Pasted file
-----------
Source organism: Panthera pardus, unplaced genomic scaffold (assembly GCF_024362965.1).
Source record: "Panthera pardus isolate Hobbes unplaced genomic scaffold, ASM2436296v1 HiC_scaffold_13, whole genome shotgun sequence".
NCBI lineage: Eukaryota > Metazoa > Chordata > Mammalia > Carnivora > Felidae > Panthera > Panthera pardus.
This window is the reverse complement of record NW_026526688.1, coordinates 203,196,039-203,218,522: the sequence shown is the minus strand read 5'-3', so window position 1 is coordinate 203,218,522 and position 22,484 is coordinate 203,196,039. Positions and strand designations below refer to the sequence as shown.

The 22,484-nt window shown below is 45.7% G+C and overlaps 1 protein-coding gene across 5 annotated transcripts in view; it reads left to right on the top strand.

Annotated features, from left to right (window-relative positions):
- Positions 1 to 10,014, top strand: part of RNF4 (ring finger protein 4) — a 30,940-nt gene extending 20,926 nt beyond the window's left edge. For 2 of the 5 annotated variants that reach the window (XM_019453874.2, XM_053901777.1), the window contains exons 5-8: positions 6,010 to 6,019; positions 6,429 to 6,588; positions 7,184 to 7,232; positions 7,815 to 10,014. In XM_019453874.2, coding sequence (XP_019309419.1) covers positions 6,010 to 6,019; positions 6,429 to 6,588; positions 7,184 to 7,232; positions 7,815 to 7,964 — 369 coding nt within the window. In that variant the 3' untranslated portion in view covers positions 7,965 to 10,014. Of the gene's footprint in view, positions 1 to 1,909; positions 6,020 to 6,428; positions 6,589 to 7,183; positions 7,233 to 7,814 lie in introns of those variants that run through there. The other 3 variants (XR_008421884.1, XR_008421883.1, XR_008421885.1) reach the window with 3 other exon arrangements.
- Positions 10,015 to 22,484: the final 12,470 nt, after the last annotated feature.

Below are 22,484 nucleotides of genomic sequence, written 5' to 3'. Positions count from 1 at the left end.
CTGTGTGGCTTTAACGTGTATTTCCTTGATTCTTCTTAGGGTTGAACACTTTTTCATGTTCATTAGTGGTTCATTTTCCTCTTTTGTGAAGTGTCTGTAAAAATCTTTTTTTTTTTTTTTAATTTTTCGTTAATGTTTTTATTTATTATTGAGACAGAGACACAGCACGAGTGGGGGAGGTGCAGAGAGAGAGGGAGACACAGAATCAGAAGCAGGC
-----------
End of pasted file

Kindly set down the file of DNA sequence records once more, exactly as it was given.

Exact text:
Source organism: Panthera pardus, unplaced genomic scaffold (assembly GCF_024362965.1).
Source record: "Panthera pardus isolate Hobbes unplaced genomic scaffold, ASM2436296v1 HiC_scaffold_13, whole genome shotgun sequence".
NCBI lineage: Eukaryota > Metazoa > Chordata > Mammalia > Carnivora > Felidae > Panthera > Panthera pardus.
This window is the reverse complement of record NW_026526688.1, coordinates 203,196,039-203,218,522: the sequence shown is the minus strand read 5'-3', so window position 1 is coordinate 203,218,522 and position 22,484 is coordinate 203,196,039. Positions and strand designations below refer to the sequence as shown.

The 22,484-nt window shown below is 45.7% G+C and overlaps 1 protein-coding gene across 5 annotated transcripts in view; it reads left to right on the top strand.

Annotated features, from left to right (window-relative positions):
- Positions 1 to 10,014, top strand: part of RNF4 (ring finger protein 4) — a 30,940-nt gene extending 20,926 nt beyond the window's left edge. For 2 of the 5 annotated variants that reach the window (XM_019453874.2, XM_053901777.1), the window contains exons 5-8: positions 6,010 to 6,019; positions 6,429 to 6,588; positions 7,184 to 7,232; positions 7,815 to 10,014. In XM_019453874.2, coding sequence (XP_019309419.1) covers positions 6,010 to 6,019; positions 6,429 to 6,588; positions 7,184 to 7,232; positions 7,815 to 7,964 — 369 coding nt within the window. In that variant the 3' untranslated portion in view covers positions 7,965 to 10,014. Of the gene's footprint in view, positions 1 to 1,909; positions 6,020 to 6,428; positions 6,589 to 7,183; positions 7,233 to 7,814 lie in introns of those variants that run through there. The other 3 variants (XR_008421884.1, XR_008421883.1, XR_008421885.1) reach the window with 3 other exon arrangements.
- Positions 10,015 to 22,484: the final 12,470 nt, after the last annotated feature.

Below are 22,484 nucleotides of genomic sequence, written 5' to 3'. Positions count from 1 at the left end.
CTGTGTGGCTTTAACGTGTATTTCCTTGATTCTTCTTAGGGTTGAACACTTTTTCATGTTCATTAGTGGTTCATTTTCCTCTTTTGTGAAGTGTCTGTAAAAATCTTTTTTTTTTTTTTTAATTTTTCGTTAATGTTTTTATTTATTATTGAGACAGAGACACAGCACGAGTGGGGGAGGTGCAGAGAGAGAGGGAGACACAGAATCAGAAGCAGGC